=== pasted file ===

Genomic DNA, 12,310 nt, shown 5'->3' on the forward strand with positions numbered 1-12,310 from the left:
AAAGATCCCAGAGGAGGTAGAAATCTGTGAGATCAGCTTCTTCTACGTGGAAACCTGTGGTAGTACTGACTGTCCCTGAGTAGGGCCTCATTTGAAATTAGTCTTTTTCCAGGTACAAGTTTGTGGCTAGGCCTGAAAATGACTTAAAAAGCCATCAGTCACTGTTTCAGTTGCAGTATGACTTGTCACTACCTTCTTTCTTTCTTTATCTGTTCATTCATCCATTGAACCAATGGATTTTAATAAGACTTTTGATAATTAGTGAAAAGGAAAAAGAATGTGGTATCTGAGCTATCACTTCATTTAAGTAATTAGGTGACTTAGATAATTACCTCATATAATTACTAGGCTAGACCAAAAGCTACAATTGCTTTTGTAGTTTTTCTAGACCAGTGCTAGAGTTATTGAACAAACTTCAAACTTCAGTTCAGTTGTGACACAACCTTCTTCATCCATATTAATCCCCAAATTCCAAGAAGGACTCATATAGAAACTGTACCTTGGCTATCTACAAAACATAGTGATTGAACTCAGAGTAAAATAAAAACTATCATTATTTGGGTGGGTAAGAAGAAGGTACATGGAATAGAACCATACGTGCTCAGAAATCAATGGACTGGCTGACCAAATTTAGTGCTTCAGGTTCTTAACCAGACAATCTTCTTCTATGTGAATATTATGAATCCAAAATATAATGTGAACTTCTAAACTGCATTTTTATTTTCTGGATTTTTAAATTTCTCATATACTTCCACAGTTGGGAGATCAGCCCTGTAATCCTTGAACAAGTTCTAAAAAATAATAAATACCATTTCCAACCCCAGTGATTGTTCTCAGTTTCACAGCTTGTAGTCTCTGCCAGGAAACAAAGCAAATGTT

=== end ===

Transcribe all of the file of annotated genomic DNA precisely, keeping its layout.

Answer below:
Genomic DNA, 12,310 nt, shown 5'->3' on the forward strand with positions numbered 1-12,310 from the left:
AAAGATCCCAGAGGAGGTAGAAATCTGTGAGATCAGCTTCTTCTACGTGGAAACCTGTGGTAGTACTGACTGTCCCTGAGTAGGGCCTCATTTGAAATTAGTCTTTTTCCAGGTACAAGTTTGTGGCTAGGCCTGAAAATGACTTAAAAAGCCATCAGTCACTGTTTCAGTTGCAGTATGACTTGTCACTACCTTCTTTCTTTCTTTATCTGTTCATTCATCCATTGAACCAATGGATTTTAATAAGACTTTTGATAATTAGTGAAAAGGAAAAAGAATGTGGTATCTGAGCTATCACTTCATTTAAGTAATTAGGTGACTTAGATAATTACCTCATATAATTACTAGGCTAGACCAAAAGCTACAATTGCTTTTGTAGTTTTTCTAGACCAGTGCTAGAGTTATTGAACAAACTTCAAACTTCAGTTCAGTTGTGACACAACCTTCTTCATCCATATTAATCCCCAAATTCCAAGAAGGACTCATATAGAAACTGTACCTTGGCTATCTACAAAACATAGTGATTGAACTCAGAGTAAAATAAAAACTATCATTATTTGGGTGGGTAAGAAGAAGGTACATGGAATAGAACCATACGTGCTCAGAAATCAATGGACTGGCTGACCAAATTTAGTGCTTCAGGTTCTTAACCAGACAATCTTCTTCTATGTGAATATTATGAATCCAAAATATAATGTGAACTTCTAAACTGCATTTTTATTTTCTGGATTTTTAAATTTCTCATATACTTCCACAGTTGGGAGATCAGCCCTGTAATCCTTGAACAAGTTCTAAAAAATAATAAATACCATTTCCAACCCCAGTGATTGTTCTCAGTTTCACAGCTTGTAGTCTCTGCCAGGAAACAAAGCAAATGTT